12. The court noted at the end of para 12 that the issues nos. (i) and (ii), as delineated above, had not arisen for consideration nor were considered in Nocolleta Rohtagi (supra). On point no. (i), which concerns the “position in cases where the claimants implead the insurer as a respondent in the claim petition”, the court took the following view:
“13. The scheme of the Motor Vehicles Act, 1988 as contained in Chapters XI (Insurance of Motor Vehicles against Third Party risks) and XII (Claim Tribunals) proceeds on the basis that an insurer need not be impleaded as a party to the claim proceedings and it should only be issued a statutory notice under section 149(2) of the Act so that it can be made liable to pay the compensation awarded by the tribunal and also resist the claim on any one of the grounds mentioned in clauses (a) and (b) of sub-section (2) of section 149. Sub-sections (1), (2) and (7) of section 149 clearly refer to the insurer being merely a noticee and not a party. Similarly, sections 158(6),166(4), 168(1) and 170 clearly provide for and contemplate insurer being merely a noticee for the purposes mentioned in the Act and not being a party- respondent.Section 170 specifically refers to impleading of insurer as a party to the claim proceedings.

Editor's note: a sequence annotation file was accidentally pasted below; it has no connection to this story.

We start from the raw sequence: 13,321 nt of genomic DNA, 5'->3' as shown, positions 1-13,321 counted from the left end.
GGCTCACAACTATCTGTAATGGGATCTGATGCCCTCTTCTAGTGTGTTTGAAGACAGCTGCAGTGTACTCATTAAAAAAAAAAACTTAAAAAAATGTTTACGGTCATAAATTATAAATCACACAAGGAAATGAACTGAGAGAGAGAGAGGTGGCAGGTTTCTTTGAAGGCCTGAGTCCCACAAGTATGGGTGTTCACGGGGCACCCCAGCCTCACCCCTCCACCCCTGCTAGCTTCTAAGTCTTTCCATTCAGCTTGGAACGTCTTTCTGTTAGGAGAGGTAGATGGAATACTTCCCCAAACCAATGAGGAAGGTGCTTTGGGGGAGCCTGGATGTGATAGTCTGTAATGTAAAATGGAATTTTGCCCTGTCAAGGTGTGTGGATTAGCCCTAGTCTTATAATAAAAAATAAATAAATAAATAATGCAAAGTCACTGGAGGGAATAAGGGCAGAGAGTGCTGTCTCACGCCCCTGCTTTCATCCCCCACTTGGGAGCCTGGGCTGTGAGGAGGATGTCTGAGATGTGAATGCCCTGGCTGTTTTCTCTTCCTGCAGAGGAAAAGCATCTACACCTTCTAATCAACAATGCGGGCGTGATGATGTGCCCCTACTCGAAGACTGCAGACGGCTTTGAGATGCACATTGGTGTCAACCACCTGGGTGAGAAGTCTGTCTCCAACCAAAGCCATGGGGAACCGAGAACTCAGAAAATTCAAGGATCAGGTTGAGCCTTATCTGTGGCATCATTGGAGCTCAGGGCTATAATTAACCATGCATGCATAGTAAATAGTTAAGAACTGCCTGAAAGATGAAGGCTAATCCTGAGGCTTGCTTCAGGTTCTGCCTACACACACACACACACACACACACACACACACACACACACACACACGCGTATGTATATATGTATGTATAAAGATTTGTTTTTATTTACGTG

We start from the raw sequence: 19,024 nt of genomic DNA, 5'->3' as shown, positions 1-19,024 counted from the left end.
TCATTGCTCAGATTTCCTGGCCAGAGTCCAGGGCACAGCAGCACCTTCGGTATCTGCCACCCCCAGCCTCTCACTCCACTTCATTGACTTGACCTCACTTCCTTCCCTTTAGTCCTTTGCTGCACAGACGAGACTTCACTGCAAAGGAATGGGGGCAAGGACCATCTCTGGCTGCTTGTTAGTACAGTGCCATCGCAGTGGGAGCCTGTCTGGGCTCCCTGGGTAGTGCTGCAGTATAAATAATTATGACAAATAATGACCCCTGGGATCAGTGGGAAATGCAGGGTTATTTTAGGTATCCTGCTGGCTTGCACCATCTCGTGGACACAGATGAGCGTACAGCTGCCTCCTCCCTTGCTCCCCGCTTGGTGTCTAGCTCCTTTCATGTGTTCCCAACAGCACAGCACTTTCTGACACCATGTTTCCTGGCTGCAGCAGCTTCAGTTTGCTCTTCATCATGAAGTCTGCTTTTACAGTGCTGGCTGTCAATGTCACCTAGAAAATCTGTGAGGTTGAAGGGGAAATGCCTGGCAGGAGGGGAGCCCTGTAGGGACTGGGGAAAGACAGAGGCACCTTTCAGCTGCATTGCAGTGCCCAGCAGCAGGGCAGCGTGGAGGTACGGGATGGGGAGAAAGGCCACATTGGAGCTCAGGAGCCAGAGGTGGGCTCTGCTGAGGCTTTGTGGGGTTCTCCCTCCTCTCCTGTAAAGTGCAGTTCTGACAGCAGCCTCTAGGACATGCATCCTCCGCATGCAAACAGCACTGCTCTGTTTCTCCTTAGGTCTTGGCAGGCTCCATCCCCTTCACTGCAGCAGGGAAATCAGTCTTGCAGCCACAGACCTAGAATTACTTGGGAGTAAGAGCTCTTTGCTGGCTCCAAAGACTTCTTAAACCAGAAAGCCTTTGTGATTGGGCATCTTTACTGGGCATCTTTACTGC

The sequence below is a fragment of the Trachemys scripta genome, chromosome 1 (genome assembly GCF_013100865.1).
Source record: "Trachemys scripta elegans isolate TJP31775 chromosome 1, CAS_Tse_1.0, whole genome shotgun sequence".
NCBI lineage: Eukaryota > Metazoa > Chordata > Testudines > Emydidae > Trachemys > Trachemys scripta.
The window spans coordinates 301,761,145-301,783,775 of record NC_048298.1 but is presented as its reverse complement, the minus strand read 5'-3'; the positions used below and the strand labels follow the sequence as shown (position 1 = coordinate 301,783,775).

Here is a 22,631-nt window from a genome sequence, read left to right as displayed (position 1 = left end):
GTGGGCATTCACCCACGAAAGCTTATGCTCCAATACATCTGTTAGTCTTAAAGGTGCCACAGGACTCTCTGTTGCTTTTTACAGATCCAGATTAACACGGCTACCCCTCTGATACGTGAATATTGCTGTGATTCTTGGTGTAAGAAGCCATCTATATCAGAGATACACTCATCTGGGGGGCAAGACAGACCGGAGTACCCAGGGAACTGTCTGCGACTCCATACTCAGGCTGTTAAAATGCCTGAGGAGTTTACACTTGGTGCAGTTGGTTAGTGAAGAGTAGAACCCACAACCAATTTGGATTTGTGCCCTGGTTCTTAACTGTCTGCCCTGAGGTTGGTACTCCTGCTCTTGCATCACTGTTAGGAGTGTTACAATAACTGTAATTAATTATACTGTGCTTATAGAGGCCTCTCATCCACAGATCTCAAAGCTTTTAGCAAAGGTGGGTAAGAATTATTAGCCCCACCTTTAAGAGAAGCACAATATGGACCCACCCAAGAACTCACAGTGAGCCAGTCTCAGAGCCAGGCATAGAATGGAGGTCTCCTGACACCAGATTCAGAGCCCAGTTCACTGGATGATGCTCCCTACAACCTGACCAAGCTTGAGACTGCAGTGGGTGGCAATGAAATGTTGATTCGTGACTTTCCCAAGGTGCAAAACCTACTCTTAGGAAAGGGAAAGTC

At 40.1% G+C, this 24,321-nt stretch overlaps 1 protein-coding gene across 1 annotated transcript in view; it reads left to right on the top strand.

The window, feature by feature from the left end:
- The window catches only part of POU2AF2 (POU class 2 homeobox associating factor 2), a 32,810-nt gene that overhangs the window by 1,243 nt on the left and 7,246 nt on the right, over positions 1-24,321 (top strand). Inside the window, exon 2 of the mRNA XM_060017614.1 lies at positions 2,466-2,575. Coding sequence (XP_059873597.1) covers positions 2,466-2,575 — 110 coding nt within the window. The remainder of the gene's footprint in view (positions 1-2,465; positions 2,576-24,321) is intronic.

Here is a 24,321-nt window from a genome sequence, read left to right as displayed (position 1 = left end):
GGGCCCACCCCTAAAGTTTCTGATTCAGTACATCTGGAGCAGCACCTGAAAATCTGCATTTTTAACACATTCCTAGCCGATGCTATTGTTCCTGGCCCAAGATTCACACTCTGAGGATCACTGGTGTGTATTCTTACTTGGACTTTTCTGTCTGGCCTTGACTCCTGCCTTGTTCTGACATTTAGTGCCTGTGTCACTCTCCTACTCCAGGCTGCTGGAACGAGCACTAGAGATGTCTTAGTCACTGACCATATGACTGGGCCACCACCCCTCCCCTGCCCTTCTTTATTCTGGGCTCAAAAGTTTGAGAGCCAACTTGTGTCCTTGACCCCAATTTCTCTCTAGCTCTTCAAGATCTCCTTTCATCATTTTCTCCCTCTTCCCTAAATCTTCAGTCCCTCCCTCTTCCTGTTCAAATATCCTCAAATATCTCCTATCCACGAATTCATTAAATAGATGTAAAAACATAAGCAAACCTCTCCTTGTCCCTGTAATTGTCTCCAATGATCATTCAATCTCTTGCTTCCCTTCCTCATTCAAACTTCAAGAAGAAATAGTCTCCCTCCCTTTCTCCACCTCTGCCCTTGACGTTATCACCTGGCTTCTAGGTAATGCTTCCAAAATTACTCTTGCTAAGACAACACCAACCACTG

14. When an insurer is impleaded as a party – respondent to the claim petition, as contrasted from merely being a noticee under section 149(2) of the Act, its rights are significantly different. If the insurer is only a noticee, it can only raise such of those grounds as are permissible in law under section 149(2). But if he is a party-respondent, it can raise, not only those grounds which are available under section 149(2), but also all other grounds that are available to a person against whom a claim is made. It therefore follows that if a claimant impleads the insurer as a party-respondent, for whatever reason, then as such respondent, the insurer will be entitled to urge all contentions and grounds which may be available to it.